Mechanistic chromatography models digitalize biopharmaceutical process development and offer numerous advantages from early stage process development to root-cause investigation during manufacturing. Digital twins based on mechanistic models enable an in-depth understanding of even very complex separation problems and turn data into even deeper process knowledge.
The initial hurdle to take: model calibration
The industrial adoption of mechanistic modeling is however slowed down by cumbersome model calibration approaches. Multicomponent feed stocks lead to multidimensional parameter estimation problems with many unknown protein properties. Standard model calibration techniques may result in unreasonable correlations and unphysical parameter estimates. The demand for a more straightforward and robust model calibration strategy, ensuring adequate model certainty in the fastest time possible is therefore high. But how does such a strategy look like?
Straightforward model calibration for mechanistic chromatography models
In their study on the “Straightforward method for calibration of mechanistic cation exchange chromatography models for industrial applications”, Boehringer Ingelheim (BI) addressed this question. David Saleh and co-workers implemented a robust workflow to calibrate a mechanistic model for a pH-dependent cation-exchange (CEX) operation to polish a monoclonal antibody (mAb).
Model calibration by Yamamoto and inverse peak fitting
Besides low effort experiments for system and column characterization, BI performed linear gradient elutions (LGE) at low loading density as well as one LGE and one step elution at a process relevant loading density. These experiments were sufficient to determine the charge and equilibrium parameters using the Yamamoto approach. This technique is conveniently available in the Peak Finder of GoSilico’s simulation software ChromX. The remaining parameters (binding kinetic and ligand shielding) where determined by inverse peak fitting, again using ChromX. To include a pH-dependency in the calibration space some of the LGEs were performed at pH values varying from the standard pH. Again, BI used the Yamamoto method to derive the pH dependency of the charge and equilibrium parameters.
Enriched feedstock experiments to increase parameter sensitivity
As the feedstock contained a very low concentration of HMW (<0.4%) all LGEs at low load density were again performed with an aggregate enriched loading material to increase the parameter sensitivity for this species. This resulted in a total of 20 experiments with 18 of these experiments being very low effort LGEs at low loading density (1 g/l, 0.05 g/L) with low material consumption.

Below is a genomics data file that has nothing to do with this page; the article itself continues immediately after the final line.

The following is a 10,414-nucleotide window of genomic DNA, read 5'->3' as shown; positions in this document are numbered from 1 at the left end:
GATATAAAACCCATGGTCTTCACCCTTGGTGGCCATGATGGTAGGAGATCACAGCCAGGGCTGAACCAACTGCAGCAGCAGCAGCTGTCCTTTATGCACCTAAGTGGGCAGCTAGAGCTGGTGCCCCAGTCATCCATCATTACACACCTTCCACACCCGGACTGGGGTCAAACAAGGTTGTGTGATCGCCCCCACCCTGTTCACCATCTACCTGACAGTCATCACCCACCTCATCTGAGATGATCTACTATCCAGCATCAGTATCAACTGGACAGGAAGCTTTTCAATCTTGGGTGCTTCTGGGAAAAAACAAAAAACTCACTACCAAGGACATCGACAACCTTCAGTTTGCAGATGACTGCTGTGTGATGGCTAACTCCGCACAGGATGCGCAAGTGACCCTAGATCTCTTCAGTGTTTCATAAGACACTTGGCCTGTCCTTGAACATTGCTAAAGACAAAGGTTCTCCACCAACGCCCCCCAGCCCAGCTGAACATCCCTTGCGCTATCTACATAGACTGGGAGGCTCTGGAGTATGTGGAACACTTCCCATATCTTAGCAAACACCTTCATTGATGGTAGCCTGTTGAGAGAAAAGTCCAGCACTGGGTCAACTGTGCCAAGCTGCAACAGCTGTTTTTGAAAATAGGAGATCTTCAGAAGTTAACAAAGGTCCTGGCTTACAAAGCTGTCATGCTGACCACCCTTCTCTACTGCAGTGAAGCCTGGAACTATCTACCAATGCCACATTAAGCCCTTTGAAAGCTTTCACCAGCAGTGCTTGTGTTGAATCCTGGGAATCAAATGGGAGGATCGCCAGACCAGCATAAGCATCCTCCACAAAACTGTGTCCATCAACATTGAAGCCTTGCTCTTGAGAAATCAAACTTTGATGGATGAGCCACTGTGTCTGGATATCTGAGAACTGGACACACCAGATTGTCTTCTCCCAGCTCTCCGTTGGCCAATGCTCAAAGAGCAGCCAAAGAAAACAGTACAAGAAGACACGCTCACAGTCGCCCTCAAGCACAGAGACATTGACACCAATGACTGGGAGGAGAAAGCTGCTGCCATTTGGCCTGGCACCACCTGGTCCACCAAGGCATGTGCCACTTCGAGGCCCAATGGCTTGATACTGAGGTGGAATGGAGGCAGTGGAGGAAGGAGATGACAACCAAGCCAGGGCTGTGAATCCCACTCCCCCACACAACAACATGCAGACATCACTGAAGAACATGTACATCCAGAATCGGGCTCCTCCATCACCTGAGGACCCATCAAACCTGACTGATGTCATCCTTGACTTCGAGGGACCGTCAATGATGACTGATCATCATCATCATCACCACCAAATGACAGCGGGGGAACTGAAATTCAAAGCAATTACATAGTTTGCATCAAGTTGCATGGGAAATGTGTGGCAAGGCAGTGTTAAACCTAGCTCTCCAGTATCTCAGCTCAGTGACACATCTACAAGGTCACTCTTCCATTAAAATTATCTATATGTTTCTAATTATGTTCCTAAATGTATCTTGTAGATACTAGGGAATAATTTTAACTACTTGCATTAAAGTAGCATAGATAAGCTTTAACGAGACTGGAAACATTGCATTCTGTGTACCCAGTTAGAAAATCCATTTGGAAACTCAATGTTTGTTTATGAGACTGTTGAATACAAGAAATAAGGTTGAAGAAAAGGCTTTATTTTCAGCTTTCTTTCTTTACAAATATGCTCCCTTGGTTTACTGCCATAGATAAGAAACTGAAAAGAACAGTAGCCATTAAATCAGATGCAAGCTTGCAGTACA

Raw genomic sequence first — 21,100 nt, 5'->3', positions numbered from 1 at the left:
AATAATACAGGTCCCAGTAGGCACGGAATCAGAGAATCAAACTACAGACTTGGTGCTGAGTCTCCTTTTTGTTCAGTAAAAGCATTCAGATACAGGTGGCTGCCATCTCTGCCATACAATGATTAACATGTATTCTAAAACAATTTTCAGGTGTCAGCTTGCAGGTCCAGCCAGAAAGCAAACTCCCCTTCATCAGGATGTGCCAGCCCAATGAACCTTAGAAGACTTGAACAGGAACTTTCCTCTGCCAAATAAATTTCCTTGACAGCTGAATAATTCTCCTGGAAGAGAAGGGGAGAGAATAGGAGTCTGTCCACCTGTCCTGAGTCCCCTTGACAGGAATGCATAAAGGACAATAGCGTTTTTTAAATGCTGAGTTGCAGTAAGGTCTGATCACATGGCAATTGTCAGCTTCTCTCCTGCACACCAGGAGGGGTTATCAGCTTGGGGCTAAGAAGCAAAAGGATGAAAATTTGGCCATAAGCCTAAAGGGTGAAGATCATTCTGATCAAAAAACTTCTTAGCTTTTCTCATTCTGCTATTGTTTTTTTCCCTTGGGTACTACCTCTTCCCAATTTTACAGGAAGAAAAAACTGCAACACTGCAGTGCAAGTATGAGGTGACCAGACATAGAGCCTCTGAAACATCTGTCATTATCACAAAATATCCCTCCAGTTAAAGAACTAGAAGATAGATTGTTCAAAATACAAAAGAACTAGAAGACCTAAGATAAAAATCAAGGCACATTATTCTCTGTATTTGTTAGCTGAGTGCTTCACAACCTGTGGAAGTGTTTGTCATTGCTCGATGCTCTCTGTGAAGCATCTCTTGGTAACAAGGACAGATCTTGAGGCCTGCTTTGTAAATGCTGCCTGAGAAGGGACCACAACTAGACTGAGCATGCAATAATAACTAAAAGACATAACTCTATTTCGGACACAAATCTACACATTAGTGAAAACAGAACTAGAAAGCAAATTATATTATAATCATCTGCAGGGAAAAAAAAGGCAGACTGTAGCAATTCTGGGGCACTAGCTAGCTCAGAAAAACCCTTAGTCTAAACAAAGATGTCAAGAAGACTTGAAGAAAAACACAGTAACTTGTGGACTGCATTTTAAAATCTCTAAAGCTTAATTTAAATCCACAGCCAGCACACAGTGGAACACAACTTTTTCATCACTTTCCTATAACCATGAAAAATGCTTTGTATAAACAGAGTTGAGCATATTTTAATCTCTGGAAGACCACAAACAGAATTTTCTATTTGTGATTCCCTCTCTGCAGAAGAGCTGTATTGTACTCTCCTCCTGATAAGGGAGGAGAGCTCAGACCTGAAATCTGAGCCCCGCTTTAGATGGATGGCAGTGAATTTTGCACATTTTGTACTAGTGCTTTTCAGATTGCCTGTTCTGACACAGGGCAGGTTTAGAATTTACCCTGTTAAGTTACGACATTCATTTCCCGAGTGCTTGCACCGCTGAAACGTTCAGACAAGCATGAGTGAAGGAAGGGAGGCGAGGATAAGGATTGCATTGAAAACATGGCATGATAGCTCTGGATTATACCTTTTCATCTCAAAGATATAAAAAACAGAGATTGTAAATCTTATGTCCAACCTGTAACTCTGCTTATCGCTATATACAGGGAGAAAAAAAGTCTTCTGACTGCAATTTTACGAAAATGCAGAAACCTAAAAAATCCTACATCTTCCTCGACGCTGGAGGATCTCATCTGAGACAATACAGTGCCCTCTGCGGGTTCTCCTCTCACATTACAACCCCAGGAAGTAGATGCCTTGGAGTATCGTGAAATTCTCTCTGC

Peak shapes above 3000 mAU were insignificant in this study
As a short cut, peak shapes above the 3000 mAU measurement limit were neglected during inverse parameter estimation. BI considered the model’s predictive power for yield, elution volume and purity as the key requirement for performing in silico process characterization while the individual peak shapes are less important for the project at hand. The goal could be achieved with a simple SMA adsorption model that is able to accurately describe the frustum of the peaks. A high-fidelity model for the full peak shape might have required a more complex adsorption model that would have complicated the parameter estimation.
Model uncertainty and model validation
All obtained parameters were in physically reasonable ranges and consistent with values found in literature. Moreover, a thorough model validation including 12 validation experiments was performed, covering LGEs and step elutions at all pH values under low, medium and high load conditions. The validation runs met the demanded accuracy for future application of the model during in silico process characterization studies.
The straightforward approach by BI combined well-established theories like the Yamamoto method with inverse peak fitting. The study allowed to systematically reduce the number of unknown model parameters from 32 to 7. While the experimental effort was decreased compared to previous mechanistic modeling projects, the risk of overfitting was mitigated und model uncertainty was reduced. The model was further also successfully validated beyond the operating ranges of the final unit operation, enabling its application to late‐stage downstream process development. In the publication of BI, a systematic model calibration strategy is provided, ensuring adequate model certainty in the fastest time and with the least experimental effort possible.
Outlook and conclusions
GoSilico’s Tobias Hahn summarizes: “What I like about this publication is that it dares to strike a balance between speed and accuracy. The chosen procedure ensures the physical correctness of the main model parameters by using Yamamoto’s method. On the other hand, the model and the calibration effort are deliberately reduced by modeling only cut off peaks with SMA. There is a risk in this decision, but it is remedied by careful validation of the model. I am convinced that the procedure can be used for many other mAb processes. Many thanks to the colleagues from BI for taking the time to make their methodology accessible to other modelers.”
The full paper is available in Biotechnology Progress.